The government of Uganda has mandated compulsory vaccination for all animals in affected districts and those at high risk of infection in response to the spread of the contagious Foot and Mouth Disease (FMD).
Announced by Mr. Frank Tumwebaze, the Minister of Agriculture, Animal Industry, and Fisheries, the compulsory vaccination extends to districts severely impacted by FMD and those deemed vulnerable to its transmission. Cabinet, chaired by President Museveni, approved the FMD control and eradication strategy presented by Minister Tumwebaze.
The strategy includes immediate sourcing of 10 million doses of FMD vaccine to enable widespread vaccination efforts in affected and neighboring districts at high risk. Currently, 36 districts have reported FMD cases, prompting the government to take decisive action. Among the affected districts are Budaka, Bukedea, Gomba, Ibanda, Isingiro, Kabarole, Kayunga, Kibuku, Lwengo, Rakai, Rwampara, and Sembabule.
Additionally, the Cabinet has banned the sale of unvaccinated animals in affected areas to contain the spread of the disease further. Minister Tumwebaze’s strategy also includes measures such as ring vaccination around affected areas, animal movement control, closure of livestock markets, and the institution of quarantine measures.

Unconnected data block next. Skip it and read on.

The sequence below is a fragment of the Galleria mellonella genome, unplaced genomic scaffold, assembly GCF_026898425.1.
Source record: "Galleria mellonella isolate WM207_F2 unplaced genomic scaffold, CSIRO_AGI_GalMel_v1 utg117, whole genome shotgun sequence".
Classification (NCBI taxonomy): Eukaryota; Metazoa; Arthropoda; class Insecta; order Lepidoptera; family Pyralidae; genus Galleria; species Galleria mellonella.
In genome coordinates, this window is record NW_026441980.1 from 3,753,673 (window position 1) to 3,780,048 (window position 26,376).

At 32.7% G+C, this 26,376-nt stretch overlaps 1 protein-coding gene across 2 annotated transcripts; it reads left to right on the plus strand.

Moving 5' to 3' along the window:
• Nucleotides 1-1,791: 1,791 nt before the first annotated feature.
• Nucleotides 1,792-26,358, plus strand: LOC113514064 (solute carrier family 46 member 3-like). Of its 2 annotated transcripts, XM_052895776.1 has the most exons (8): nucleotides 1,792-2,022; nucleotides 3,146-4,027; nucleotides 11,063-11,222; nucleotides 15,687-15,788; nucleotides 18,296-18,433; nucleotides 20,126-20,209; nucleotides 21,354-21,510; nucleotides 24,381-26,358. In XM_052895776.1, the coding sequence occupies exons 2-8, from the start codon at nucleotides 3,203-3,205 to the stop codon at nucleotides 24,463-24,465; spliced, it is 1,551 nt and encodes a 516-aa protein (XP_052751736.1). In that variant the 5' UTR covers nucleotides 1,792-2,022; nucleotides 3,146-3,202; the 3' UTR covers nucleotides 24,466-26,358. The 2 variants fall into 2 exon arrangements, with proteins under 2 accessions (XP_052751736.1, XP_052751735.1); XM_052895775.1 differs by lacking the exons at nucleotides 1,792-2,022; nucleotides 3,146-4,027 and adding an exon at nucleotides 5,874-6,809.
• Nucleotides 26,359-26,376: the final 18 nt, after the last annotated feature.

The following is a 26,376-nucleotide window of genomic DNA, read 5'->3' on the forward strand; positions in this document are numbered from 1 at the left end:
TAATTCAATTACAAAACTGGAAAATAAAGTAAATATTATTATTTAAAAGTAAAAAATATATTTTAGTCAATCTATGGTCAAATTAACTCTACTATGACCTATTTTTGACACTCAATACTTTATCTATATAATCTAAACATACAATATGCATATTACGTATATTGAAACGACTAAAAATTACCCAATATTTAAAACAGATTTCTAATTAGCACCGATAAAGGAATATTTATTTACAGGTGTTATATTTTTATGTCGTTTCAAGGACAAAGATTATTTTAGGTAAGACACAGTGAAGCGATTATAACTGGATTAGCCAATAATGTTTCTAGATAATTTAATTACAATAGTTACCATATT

Minister Tumwebaze had previously presented plans for bi-annual compulsory vaccination of susceptible animal herds nationwide to eliminate FMD. This initiative requires 88 million doses of FMD vaccine annually, with each dose costing $2 (approximately Shs7,600). The total cost for bi-annual vaccination amounts to about $176 million (Shs673.4 billion).
To kickstart the vaccination campaign, the Ministry of Agriculture, Animal Industry, and Fisheries reallocated funds from its development budget last year to provide 2.56 million vaccine doses to veterinary officers across 94 districts.
The timeline for the mandatory vaccination exercise depends on the duration of the procurement process, according to the ministry’s public relations manager, Ms. Charlotte Kemigyisha.
With these measures in place, the government aims to curb the spread of FMD and safeguard the livestock industry, a critical sector of Uganda’s economy.